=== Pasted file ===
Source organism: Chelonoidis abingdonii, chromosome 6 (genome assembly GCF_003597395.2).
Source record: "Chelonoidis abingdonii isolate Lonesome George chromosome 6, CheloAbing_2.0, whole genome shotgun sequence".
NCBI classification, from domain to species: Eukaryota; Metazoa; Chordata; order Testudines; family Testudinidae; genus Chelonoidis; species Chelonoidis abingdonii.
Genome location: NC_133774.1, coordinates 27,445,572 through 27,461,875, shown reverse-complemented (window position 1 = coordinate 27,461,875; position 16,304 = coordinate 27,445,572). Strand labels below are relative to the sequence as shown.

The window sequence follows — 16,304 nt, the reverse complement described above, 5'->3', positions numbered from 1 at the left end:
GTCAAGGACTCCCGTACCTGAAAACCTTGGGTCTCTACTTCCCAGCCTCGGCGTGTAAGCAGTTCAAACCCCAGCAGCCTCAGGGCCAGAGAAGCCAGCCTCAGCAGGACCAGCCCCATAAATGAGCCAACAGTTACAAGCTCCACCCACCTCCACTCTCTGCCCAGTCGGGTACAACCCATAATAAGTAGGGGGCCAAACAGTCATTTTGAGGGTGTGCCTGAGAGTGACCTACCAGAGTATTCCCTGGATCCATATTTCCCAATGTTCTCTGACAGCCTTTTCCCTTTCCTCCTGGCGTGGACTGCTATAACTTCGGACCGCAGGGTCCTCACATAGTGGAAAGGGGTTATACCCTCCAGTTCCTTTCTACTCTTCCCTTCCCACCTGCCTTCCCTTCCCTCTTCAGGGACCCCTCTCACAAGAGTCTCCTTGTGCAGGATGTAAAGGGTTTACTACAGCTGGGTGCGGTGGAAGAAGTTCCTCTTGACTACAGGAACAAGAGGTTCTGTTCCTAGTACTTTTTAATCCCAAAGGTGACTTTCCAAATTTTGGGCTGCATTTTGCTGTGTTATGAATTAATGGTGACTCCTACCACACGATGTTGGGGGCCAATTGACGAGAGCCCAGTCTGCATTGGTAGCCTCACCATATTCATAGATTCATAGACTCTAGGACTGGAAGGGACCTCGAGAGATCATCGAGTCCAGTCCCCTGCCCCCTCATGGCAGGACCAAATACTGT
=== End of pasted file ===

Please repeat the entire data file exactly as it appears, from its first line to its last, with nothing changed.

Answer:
Source organism: Chelonoidis abingdonii, chromosome 6 (genome assembly GCF_003597395.2).
Source record: "Chelonoidis abingdonii isolate Lonesome George chromosome 6, CheloAbing_2.0, whole genome shotgun sequence".
NCBI classification, from domain to species: Eukaryota; Metazoa; Chordata; order Testudines; family Testudinidae; genus Chelonoidis; species Chelonoidis abingdonii.
Genome location: NC_133774.1, coordinates 27,445,572 through 27,461,875, shown reverse-complemented (window position 1 = coordinate 27,461,875; position 16,304 = coordinate 27,445,572). Strand labels below are relative to the sequence as shown.

The window sequence follows — 16,304 nt, the reverse complement described above, 5'->3', positions numbered from 1 at the left end:
GTCAAGGACTCCCGTACCTGAAAACCTTGGGTCTCTACTTCCCAGCCTCGGCGTGTAAGCAGTTCAAACCCCAGCAGCCTCAGGGCCAGAGAAGCCAGCCTCAGCAGGACCAGCCCCATAAATGAGCCAACAGTTACAAGCTCCACCCACCTCCACTCTCTGCCCAGTCGGGTACAACCCATAATAAGTAGGGGGCCAAACAGTCATTTTGAGGGTGTGCCTGAGAGTGACCTACCAGAGTATTCCCTGGATCCATATTTCCCAATGTTCTCTGACAGCCTTTTCCCTTTCCTCCTGGCGTGGACTGCTATAACTTCGGACCGCAGGGTCCTCACATAGTGGAAAGGGGTTATACCCTCCAGTTCCTTTCTACTCTTCCCTTCCCACCTGCCTTCCCTTCCCTCTTCAGGGACCCCTCTCACAAGAGTCTCCTTGTGCAGGATGTAAAGGGTTTACTACAGCTGGGTGCGGTGGAAGAAGTTCCTCTTGACTACAGGAACAAGAGGTTCTGTTCCTAGTACTTTTTAATCCCAAAGGTGACTTTCCAAATTTTGGGCTGCATTTTGCTGTGTTATGAATTAATGGTGACTCCTACCACACGATGTTGGGGGCCAATTGACGAGAGCCCAGTCTGCATTGGTAGCCTCACCATATTCATAGATTCATAGACTCTAGGACTGGAAGGGACCTCGAGAGATCATCGAGTCCAGTCCCCTGCCCCCTCATGGCAGGACCAAATACTGT